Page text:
- The Washington Times - Wednesday, June 22, 2005

BIRMINGHAM, Ala. (AP) — A federal judge ordered a revamped jury in Richard Scrushy’s trial to begin talks anew yesterday on whether the fired HealthSouth Corp. chief executive officer directed a huge fraud.

U.S. District Judge Karon Bowdre told the jury to “start from scratch” after replacing an ill juror with an alternate.

Originally composed of seven men and five women and evenly split between blacks and whites, the jury had the same sex mix after the addition of the alternate.

But the dismissed juror, an older white man with “recurring health problems” that worsened as deliberations continued, was replaced with a black man, leaving a racial breakdown of seven blacks and five whites.

While Mr. Scrushy is white, the racial composition of the jury could be important because his defense compared his trial to the civil rights struggles of the 1960s during closing arguments. Mr. Scrushy was surrounded by black ministers and friends on many days in court.

In a speech from the bench apparently to counter criticism of the jury’s on-and-off deliberations, Judge Bowdre outlined hardships endured by the members, including deaths of relatives and friends, illnesses and postponed family responsibilities.

“In short, these jurors … have placed their lives on hold to perform this important civic responsibility of jury service,” Judge Bowdre said.

The judge again instructed jurors on the law in the case before sending them behind closed doors to start over on deliberations. Her announcement came after a private meeting with attorneys on both sides.

Mr. Scrushy was in court despite the death of his father on Monday. The father of the chief prosecutor, U.S. Attorney Alice Martin, also died after deliberations began.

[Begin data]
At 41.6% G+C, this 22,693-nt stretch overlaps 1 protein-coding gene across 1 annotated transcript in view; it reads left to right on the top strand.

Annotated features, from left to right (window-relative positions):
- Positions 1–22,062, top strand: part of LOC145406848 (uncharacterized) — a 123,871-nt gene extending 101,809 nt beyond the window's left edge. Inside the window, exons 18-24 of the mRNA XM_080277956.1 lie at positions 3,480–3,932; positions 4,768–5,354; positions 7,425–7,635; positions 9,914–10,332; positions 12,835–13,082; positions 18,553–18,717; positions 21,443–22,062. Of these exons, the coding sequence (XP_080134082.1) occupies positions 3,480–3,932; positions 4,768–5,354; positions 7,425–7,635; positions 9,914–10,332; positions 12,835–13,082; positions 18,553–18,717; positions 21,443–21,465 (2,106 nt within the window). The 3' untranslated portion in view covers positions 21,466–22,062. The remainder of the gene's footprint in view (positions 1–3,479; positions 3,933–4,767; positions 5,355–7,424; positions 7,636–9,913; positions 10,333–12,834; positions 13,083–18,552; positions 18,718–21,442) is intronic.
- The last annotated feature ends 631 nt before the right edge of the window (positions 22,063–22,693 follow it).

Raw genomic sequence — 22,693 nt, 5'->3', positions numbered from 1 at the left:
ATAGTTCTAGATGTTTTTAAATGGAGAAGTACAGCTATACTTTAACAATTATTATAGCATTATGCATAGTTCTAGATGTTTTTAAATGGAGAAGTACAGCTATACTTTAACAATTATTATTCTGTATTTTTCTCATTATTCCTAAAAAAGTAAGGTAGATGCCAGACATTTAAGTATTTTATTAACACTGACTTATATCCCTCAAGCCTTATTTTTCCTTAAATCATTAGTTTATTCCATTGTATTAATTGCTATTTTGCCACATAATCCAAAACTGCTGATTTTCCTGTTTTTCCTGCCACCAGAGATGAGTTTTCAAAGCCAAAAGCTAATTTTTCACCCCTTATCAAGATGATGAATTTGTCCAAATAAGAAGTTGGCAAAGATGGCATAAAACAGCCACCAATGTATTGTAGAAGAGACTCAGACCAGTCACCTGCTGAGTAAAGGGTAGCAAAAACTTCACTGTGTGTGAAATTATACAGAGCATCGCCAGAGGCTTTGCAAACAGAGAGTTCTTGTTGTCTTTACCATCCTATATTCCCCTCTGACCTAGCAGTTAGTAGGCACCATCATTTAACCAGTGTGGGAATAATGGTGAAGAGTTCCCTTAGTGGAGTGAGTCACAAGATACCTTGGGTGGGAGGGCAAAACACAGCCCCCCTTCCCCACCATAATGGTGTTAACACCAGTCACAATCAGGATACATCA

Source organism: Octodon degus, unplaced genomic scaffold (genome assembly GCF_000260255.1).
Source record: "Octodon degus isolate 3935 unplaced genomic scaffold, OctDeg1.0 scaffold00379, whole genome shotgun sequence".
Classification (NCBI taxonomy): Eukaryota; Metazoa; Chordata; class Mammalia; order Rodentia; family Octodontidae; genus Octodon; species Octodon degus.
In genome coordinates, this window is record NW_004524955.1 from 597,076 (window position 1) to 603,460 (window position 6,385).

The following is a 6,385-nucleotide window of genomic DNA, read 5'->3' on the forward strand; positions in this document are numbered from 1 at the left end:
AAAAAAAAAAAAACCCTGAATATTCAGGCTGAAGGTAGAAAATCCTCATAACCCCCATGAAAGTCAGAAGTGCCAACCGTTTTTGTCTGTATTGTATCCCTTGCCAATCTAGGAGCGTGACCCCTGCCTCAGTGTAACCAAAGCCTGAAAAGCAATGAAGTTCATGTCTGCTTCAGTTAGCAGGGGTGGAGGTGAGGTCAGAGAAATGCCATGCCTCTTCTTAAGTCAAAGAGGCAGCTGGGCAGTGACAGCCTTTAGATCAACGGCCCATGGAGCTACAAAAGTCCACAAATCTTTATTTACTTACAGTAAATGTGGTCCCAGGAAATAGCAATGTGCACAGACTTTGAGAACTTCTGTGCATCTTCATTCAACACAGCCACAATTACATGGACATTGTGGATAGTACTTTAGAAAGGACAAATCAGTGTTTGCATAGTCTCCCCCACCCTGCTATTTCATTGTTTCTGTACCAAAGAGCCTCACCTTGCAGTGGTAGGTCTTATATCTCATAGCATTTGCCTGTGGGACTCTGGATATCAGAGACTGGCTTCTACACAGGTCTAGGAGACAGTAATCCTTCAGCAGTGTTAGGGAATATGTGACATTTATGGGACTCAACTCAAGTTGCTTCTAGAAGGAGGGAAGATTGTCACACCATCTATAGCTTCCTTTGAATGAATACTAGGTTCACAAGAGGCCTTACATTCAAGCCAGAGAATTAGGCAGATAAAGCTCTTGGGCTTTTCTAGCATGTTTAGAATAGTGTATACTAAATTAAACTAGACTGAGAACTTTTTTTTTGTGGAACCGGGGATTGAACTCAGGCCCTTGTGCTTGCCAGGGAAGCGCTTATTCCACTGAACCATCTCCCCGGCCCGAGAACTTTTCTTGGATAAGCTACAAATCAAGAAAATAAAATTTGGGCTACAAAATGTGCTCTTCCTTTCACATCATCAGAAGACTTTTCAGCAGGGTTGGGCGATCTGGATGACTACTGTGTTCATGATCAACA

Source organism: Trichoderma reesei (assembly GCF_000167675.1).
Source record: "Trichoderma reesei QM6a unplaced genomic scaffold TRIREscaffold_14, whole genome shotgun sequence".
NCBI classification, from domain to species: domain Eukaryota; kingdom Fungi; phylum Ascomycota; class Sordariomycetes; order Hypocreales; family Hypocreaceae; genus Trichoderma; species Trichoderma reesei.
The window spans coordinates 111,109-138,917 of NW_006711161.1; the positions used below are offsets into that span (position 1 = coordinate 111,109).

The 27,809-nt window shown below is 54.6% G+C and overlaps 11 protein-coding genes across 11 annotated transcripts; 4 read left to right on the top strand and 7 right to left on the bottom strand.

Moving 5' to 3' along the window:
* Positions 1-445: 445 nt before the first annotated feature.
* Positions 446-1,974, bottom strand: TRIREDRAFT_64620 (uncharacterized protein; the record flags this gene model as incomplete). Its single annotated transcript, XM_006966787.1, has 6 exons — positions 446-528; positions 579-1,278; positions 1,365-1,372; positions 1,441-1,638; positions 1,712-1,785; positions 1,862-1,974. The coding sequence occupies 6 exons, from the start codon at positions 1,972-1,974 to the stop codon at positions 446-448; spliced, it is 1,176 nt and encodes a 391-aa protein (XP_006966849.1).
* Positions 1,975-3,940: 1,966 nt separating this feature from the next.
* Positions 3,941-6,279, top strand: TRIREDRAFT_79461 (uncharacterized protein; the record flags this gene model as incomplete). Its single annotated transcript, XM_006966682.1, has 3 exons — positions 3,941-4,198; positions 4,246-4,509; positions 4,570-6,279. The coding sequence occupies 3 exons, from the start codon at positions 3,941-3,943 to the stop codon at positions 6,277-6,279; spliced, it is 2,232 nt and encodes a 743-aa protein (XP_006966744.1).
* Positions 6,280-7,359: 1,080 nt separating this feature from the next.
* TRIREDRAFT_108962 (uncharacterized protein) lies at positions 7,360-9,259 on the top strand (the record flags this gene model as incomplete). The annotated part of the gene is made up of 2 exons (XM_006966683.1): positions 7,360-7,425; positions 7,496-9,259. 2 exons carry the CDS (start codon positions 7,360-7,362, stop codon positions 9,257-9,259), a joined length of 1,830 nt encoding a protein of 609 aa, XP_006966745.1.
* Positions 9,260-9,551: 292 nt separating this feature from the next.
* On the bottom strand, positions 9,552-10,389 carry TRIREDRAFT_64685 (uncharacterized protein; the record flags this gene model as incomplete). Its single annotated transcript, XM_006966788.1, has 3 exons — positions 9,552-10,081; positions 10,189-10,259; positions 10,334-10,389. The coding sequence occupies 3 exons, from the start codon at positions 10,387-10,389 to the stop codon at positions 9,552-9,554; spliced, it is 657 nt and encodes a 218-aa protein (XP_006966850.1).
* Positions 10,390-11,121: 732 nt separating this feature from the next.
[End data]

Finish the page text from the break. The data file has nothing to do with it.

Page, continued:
The jury has met only 16 days since getting the case May 19 and has been off six days this month, including two this week — one for illness and the other for an unexplained emergency. The jury’s seemingly relaxed schedule repeatedly has been derided in the local media, particularly talk radio.

The jury reported being deadlocked on all 36 counts against Mr. Scrushy on June 3, but continued deliberations after Judge Bowdre gave them special legal instructions in an attempt to achieve a unanimous decision.

Prosecutors accuse Mr. Scrushy of directing a seven-year scheme to overstate earnings by about $2.7 billion at HealthSouth, the Birmingham-based rehabilitation and medical services chain. Mr. Scrushy is accused of making millions from the fraud through stock sales and bonuses.

Mr. Scrushy didn’t testify, but his defense blamed the fraud on former aides, including 15 one-time HealthSouth executives who pleaded guilty.

Mr. Scrushy is the first chief executive charged under the Sarbanes-Oxley corporate reporting law. He also is accused of conspiracy, false reporting, fraud and money laundering.

If convicted, Mr. Scrushy, 52, faces prison and millions of dollars in fines. Prosecutors also are seeking $278 million in assets they say are linked to the fraud.

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